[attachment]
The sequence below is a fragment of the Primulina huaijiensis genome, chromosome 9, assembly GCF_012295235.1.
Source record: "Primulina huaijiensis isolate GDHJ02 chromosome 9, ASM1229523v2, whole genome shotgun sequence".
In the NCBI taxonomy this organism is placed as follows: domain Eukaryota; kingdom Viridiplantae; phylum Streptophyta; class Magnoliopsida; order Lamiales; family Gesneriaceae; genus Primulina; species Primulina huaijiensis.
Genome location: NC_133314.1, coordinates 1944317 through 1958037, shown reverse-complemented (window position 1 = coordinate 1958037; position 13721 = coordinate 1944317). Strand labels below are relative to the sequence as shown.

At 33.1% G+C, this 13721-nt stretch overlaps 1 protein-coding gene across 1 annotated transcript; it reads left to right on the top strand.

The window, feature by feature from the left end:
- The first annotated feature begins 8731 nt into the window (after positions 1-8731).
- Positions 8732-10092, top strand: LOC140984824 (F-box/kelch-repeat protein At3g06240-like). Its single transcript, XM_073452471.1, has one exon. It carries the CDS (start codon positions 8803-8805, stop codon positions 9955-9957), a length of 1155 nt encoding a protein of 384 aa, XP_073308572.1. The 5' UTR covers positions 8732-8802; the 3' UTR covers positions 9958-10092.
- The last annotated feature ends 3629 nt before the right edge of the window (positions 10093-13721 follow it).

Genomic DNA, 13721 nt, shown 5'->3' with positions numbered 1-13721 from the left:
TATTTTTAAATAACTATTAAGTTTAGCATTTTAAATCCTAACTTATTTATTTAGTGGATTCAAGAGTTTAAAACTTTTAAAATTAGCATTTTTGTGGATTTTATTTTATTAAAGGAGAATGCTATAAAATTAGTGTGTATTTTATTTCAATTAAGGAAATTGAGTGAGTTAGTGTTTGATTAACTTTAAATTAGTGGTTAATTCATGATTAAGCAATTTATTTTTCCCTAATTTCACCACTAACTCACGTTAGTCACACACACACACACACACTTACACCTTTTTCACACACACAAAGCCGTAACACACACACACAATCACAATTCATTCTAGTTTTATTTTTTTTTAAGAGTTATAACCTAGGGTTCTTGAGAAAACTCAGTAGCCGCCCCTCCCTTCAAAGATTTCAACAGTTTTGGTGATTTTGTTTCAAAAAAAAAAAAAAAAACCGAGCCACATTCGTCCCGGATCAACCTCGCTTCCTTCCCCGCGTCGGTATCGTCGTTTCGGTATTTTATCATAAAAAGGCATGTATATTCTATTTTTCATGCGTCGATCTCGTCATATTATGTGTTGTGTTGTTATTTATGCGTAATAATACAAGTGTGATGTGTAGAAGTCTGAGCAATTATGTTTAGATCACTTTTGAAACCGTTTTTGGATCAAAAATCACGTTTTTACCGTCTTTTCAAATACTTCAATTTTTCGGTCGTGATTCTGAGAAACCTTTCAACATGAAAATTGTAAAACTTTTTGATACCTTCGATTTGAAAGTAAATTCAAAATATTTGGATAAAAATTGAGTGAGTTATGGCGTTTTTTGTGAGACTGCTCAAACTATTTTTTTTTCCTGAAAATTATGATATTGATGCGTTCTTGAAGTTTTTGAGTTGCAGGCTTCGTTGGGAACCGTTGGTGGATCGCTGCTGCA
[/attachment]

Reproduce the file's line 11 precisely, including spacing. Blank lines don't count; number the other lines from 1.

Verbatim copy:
TATTTTTAAATAACTATTAAGTTTAGCATTTTAAATCCTAACTTATTTATTTAGTGGATTCAAGAGTTTAAAACTTTTAAAATTAGCATTTTTGTGGATTTTATTTTATTAAAGGAGAATGCTATAAAATTAGTGTGTATTTTATTTCAATTAAGGAAATTGAGTGAGTTAGTGTTTGATTAACTTTAAATTAGTGGTTAATTCATGATTAAGCAATTTATTTTTCCCTAATTTCACCACTAACTCACGTTAGTCACACACACACACACACACTTACACCTTTTTCACACACACAAAGCCGTAACACACACACACAATCACAATTCATTCTAGTTTTATTTTTTTTTAAGAGTTATAACCTAGGGTTCTTGAGAAAACTCAGTAGCCGCCCCTCCCTTCAAAGATTTCAACAGTTTTGGTGATTTTGTTTCAAAAAAAAAAAAAAAAACCGAGCCACATTCGTCCCGGATCAACCTCGCTTCCTTCCCCGCGTCGGTATCGTCGTTTCGGTATTTTATCATAAAAAGGCATGTATATTCTATTTTTCATGCGTCGATCTCGTCATATTATGTGTTGTGTTGTTATTTATGCGTAATAATACAAGTGTGATGTGTAGAAGTCTGAGCAATTATGTTTAGATCACTTTTGAAACCGTTTTTGGATCAAAAATCACGTTTTTACCGTCTTTTCAAATACTTCAATTTTTCGGTCGTGATTCTGAGAAACCTTTCAACATGAAAATTGTAAAACTTTTTGATACCTTCGATTTGAAAGTAAATTCAAAATATTTGGATAAAAATTGAGTGAGTTATGGCGTTTTTTGTGAGACTGCTCAAACTATTTTTTTTTCCTGAAAATTATGATATTGATGCGTTCTTGAAGTTTTTGAGTTGCAGGCTTCGTTGGGAACCGTTGGTGGATCGCTGCTGCA